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Charlotte joins national effort promoting 'smart surfaces' to fight climate effects

Charlotte fire station 43 on Clanton Road has both a light-colored "cool roof" and lighter-colored concrete parking area, which cool the surrounding area by reducing the sunlight reflected into the atmosphere.
David Boraks
Charlotte Fire Station 43 on Clanton Road has both a light-colored "cool roof" and a lighter-colored concrete parking area, which cool the surrounding area by reducing the sunlight reflected into the atmosphere.

Electric vehicles and renewable energy have gotten most of the attention as the city of Charlotte works to fight climate change. Other tactics aren't so visible — like cool roofs and porous pavement, both examples of what's known as smart surfaces.

"Smart surfaces are surfaces that reduce the need for energy to heat and cool structures," said Sarah Hazel, the city's chief sustainability and resiliency officer. She said city policy already requires these tactics in new or renovated buildings and street improvements, which can also save money.

Charlotte has a goal of powering all city vehicles and buildings without fossil fuels by 2030. Converting to electric buses and cars, and planning solar farms helps with that. But the materials it uses on and around city facilities can also help address the side effects of climate change, like flooding and urban heat islands.

"We're talking about things like solar, reflective pavements, green roofs. We're talking about things like trees, or carbon sequestering concrete … our parking lots, our roofs, how we're using our city streets, how we're using our city sidewalks," Hazel said.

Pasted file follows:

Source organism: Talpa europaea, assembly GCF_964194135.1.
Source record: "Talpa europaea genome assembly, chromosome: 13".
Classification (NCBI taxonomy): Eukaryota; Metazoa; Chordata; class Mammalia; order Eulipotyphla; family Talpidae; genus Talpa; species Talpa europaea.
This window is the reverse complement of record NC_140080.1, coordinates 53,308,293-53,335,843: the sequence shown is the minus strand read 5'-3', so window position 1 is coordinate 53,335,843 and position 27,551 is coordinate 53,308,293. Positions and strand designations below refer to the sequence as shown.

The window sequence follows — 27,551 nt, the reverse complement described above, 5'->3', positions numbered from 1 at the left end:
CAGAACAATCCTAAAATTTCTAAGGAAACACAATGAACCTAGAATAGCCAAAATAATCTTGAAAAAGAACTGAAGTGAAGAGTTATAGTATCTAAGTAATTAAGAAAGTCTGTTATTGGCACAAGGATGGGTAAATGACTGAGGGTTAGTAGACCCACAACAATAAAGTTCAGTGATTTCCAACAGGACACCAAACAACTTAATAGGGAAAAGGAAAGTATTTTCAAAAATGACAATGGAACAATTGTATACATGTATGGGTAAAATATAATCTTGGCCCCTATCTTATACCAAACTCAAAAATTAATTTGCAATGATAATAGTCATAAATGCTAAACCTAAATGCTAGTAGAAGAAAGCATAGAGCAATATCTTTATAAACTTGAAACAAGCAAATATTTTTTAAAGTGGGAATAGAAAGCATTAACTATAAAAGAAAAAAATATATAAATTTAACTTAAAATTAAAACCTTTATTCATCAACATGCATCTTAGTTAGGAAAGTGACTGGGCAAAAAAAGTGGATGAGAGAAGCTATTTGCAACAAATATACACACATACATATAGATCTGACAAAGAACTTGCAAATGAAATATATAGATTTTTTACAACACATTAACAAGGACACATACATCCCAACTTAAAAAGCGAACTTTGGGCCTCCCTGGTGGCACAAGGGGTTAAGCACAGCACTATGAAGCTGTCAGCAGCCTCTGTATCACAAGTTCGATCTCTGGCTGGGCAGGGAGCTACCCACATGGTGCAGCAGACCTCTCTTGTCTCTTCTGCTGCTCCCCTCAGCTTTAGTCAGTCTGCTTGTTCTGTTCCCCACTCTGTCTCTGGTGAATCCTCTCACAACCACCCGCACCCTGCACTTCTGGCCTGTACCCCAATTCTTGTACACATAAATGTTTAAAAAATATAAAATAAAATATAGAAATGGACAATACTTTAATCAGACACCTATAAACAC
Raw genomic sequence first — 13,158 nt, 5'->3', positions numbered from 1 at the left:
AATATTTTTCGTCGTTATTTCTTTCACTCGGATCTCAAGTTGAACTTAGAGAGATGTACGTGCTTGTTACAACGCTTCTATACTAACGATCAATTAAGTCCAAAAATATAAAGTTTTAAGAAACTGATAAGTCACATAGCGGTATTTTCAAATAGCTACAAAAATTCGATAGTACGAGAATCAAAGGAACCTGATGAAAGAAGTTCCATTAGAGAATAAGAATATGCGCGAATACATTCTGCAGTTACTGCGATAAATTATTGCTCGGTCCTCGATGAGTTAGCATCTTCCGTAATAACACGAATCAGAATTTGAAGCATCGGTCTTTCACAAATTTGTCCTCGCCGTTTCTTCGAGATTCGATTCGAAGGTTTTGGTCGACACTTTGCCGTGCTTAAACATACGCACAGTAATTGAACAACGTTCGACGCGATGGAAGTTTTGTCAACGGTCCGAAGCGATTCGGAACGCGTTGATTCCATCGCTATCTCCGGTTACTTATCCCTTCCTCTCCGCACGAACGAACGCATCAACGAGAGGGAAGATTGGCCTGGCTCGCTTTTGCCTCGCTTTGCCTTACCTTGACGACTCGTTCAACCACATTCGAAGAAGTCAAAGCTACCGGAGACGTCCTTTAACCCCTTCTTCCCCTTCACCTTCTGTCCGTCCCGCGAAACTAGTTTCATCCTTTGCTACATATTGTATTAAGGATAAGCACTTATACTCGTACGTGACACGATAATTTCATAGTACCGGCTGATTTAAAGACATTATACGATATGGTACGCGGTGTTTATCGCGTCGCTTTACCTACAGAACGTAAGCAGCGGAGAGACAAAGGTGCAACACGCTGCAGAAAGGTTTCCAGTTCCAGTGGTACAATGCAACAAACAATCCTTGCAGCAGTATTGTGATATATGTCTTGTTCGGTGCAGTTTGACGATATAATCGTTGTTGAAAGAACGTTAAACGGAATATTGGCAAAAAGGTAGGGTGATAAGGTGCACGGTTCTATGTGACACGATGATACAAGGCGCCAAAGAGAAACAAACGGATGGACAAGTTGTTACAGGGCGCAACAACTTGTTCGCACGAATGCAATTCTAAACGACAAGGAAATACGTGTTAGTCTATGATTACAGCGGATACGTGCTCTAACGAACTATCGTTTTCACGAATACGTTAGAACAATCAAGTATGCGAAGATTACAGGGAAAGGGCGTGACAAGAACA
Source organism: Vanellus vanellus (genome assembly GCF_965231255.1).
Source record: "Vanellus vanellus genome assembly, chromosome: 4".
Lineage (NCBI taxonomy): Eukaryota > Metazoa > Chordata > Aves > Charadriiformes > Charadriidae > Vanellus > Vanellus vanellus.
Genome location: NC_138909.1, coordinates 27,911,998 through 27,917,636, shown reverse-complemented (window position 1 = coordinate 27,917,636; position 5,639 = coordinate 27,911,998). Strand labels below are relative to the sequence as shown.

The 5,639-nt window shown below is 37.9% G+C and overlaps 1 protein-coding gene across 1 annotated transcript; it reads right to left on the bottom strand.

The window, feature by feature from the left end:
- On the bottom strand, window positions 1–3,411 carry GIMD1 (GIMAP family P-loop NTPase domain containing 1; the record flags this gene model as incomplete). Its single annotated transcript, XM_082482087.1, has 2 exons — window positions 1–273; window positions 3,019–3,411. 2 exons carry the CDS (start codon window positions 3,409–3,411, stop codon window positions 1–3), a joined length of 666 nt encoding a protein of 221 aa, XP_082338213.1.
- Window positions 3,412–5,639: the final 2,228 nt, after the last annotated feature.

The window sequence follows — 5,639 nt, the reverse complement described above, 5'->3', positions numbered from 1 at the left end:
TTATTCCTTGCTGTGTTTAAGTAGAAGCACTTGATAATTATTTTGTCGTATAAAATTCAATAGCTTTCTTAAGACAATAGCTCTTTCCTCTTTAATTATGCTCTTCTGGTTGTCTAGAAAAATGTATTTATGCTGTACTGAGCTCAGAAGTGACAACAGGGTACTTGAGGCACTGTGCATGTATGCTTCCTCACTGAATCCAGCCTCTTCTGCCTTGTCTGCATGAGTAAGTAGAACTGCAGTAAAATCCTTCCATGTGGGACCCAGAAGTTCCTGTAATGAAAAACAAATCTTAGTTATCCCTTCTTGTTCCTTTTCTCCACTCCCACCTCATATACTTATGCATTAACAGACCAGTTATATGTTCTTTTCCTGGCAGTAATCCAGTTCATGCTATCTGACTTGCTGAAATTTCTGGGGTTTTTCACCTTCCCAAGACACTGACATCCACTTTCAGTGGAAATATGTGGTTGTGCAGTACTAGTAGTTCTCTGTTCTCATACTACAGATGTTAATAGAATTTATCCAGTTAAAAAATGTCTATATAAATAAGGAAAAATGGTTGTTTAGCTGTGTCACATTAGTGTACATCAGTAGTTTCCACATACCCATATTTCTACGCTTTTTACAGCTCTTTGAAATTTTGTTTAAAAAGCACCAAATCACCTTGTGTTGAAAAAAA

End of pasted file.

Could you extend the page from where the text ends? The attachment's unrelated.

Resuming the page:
Some recently constructed police and fire facilities incorporate smart surfaces. Charlotte Fire Department's Station 43 on Clanton Road has a cool roof and concrete parking lot.

Charlotte-Mecklenburg Police Department's Independence station has a cool roof covered with solar panels. The Central Division headquarters is getting rooftop solar panels and battery storage.

Lighter-colored surfaces reflect sunlight, instead of absorbing it and raising surrounding temperatures as asphalt and tar shingles do. That's critical as climate change brings the kinds of record-high temperatures seen this summer.

Meanwhile, porous pavement lets water flow through it into the soil, instead of running off into streets and storm drains and causing erosion amid more intense storms.

This month, Charlotte became one of 10 initial members of a new initiative from the nationwide Smart Surfaces Coalition. Cities participating in the Cities for Smart Surfaces effort get access to a cost-benefit analysis tool, data and education to help expand the use of these tactics. And participating cities can share what they've learned, Hazel said.

“This July 4 was the hottest day on Earth in recorded history. City residents worry and need city leaders to understand which surfaces can deliver cooler, healthier neighborhoods, save money and be implemented immediately,” Greg Kats, founder and CEO of the Smart Surfaces Coalition, said in a press release.

Besides Charlotte, the Cities for Smart Surfaces include Boston; Columbia, South Carolina; Atlanta; Jacksonville, Florida; New Orleans; Dallas; San Antonio, Phoenix and Portland, Oregon.

Read more about the city of Charlotte's Strategic Energy Action Plan.

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David Boraks is a veteran journalist who covers climate change for WFAE. See more at He also has covered housing and homelessness, energy and the environment, transportation and business.
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